In terms of public health, Main Street, USA is home to valuable assets. On-the-ground successes in Somerville, Mass. show that although catalyzing them to fight childhood obesity is complex, we must make the effort.
Late last week news broke that food and beverage companies sold 6.4 trillion fewer calories in the United States in 2012 in comparison to 2007. A decrease in calories is a positive step, and while the number did exceed industry goals, it begs the question: why do we need to slash calories in the first place?
In urban environments, fighting for childhood health is a lot more complex than pushing the kids off the couch. We need to look to a broad range of actions to address the environmental causes of childhood obesity in urban environments.
As we move into a new era of treating obesity as a disease, doctors face a tough challenge: discussing obesity without increasing patients’ feelings of stigma. Concrete new guidelines will help; a whole family approach and a little empathy can’t hurt either.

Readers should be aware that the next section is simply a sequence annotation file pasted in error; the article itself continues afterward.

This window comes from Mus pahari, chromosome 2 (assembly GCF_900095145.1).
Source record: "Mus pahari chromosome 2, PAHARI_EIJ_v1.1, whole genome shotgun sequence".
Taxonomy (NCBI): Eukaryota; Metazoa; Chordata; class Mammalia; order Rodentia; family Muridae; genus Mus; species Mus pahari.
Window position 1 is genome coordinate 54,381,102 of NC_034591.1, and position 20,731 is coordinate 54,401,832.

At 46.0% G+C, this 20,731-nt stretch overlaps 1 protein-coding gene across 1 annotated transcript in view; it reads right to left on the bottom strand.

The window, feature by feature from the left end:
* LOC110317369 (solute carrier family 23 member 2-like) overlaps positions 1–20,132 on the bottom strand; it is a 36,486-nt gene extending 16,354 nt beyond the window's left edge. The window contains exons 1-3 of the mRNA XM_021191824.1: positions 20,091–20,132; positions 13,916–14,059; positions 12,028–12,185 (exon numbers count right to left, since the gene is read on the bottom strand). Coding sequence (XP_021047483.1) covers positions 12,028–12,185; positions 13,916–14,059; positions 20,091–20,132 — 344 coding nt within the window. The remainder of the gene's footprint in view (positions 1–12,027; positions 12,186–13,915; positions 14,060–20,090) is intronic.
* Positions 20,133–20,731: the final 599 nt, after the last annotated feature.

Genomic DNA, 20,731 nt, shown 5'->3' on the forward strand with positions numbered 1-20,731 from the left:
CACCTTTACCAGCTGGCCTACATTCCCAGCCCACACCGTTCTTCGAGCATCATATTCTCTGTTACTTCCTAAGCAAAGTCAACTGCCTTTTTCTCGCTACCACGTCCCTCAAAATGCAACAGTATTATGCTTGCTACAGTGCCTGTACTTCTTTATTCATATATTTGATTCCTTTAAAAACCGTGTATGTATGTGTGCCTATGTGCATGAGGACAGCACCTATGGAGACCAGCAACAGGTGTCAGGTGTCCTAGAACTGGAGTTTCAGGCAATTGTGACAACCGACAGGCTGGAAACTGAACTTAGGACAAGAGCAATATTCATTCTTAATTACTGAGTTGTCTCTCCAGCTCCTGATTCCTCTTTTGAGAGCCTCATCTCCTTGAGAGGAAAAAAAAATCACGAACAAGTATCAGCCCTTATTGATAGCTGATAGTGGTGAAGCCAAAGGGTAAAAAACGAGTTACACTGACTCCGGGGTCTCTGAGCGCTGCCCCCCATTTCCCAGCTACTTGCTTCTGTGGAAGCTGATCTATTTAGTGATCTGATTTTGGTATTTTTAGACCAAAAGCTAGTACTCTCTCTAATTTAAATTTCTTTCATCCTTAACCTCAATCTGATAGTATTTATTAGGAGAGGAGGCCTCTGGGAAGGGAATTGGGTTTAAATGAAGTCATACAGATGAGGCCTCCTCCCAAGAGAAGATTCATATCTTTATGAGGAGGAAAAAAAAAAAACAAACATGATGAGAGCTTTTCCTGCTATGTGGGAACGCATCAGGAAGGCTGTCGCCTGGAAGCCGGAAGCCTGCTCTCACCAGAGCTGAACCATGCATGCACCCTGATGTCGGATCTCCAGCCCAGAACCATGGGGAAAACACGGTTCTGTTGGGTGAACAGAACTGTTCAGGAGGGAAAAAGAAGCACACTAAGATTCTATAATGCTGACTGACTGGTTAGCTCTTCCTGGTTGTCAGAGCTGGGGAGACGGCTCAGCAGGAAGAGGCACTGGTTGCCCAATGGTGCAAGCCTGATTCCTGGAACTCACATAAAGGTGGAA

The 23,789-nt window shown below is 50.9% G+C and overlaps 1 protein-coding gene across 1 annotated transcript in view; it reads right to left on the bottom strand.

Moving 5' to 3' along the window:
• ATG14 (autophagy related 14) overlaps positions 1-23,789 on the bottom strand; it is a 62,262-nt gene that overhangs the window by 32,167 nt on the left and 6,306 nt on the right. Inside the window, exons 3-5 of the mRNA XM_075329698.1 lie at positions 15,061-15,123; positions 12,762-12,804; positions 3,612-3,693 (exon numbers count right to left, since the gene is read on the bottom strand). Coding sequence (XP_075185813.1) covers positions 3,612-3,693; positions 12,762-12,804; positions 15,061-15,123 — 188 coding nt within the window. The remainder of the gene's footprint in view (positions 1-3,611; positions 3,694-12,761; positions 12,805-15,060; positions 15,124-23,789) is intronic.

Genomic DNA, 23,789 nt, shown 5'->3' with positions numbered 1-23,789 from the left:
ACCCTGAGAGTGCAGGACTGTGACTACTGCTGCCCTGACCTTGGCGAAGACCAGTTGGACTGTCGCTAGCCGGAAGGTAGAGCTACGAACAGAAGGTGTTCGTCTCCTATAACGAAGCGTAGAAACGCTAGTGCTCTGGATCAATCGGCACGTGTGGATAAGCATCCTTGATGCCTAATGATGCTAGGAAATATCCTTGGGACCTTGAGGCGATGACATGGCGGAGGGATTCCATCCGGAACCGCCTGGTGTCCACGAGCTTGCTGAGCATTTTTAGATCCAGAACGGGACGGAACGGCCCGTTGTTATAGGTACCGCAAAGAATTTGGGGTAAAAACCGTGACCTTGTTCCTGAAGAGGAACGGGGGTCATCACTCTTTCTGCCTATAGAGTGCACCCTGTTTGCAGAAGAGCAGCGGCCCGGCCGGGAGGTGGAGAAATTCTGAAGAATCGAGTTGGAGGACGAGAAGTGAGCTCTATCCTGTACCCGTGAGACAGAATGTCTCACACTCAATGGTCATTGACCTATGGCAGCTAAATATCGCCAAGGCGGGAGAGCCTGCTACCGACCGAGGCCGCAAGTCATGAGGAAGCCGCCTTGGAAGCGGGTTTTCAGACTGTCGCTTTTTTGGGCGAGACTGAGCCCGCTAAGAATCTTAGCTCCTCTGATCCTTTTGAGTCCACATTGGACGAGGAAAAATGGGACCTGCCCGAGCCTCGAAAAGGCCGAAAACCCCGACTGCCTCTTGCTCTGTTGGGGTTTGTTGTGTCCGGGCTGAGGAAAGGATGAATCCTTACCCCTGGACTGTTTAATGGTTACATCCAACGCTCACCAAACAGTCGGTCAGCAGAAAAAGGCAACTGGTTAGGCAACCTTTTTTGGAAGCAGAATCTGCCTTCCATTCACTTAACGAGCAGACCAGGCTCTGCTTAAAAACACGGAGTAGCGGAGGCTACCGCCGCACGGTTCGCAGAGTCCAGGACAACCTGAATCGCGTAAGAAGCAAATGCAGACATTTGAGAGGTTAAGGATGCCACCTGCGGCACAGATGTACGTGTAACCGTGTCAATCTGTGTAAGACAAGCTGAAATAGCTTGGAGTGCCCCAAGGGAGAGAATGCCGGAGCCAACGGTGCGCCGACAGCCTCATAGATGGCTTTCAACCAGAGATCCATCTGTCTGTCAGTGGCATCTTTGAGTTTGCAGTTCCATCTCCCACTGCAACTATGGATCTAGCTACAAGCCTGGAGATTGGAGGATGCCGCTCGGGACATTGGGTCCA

The idea that public health must start with and by driven by the public is easy to articulate but hard to execute. This month, the Prevention Institute released a report, “Towards a 21st Century Approach: Advancing a Vision for Prevention and Public Health,” that begins to lay out a framework for action.
With two-thirds of Americans adults and one third of children overweight or obese, our nation has recalibrated its view of “normal” body shape, putting both adults and kids at risk early onset of a wide-range of chronic diseases. But two stories in the past few days indicate that public perception may be turning a corner.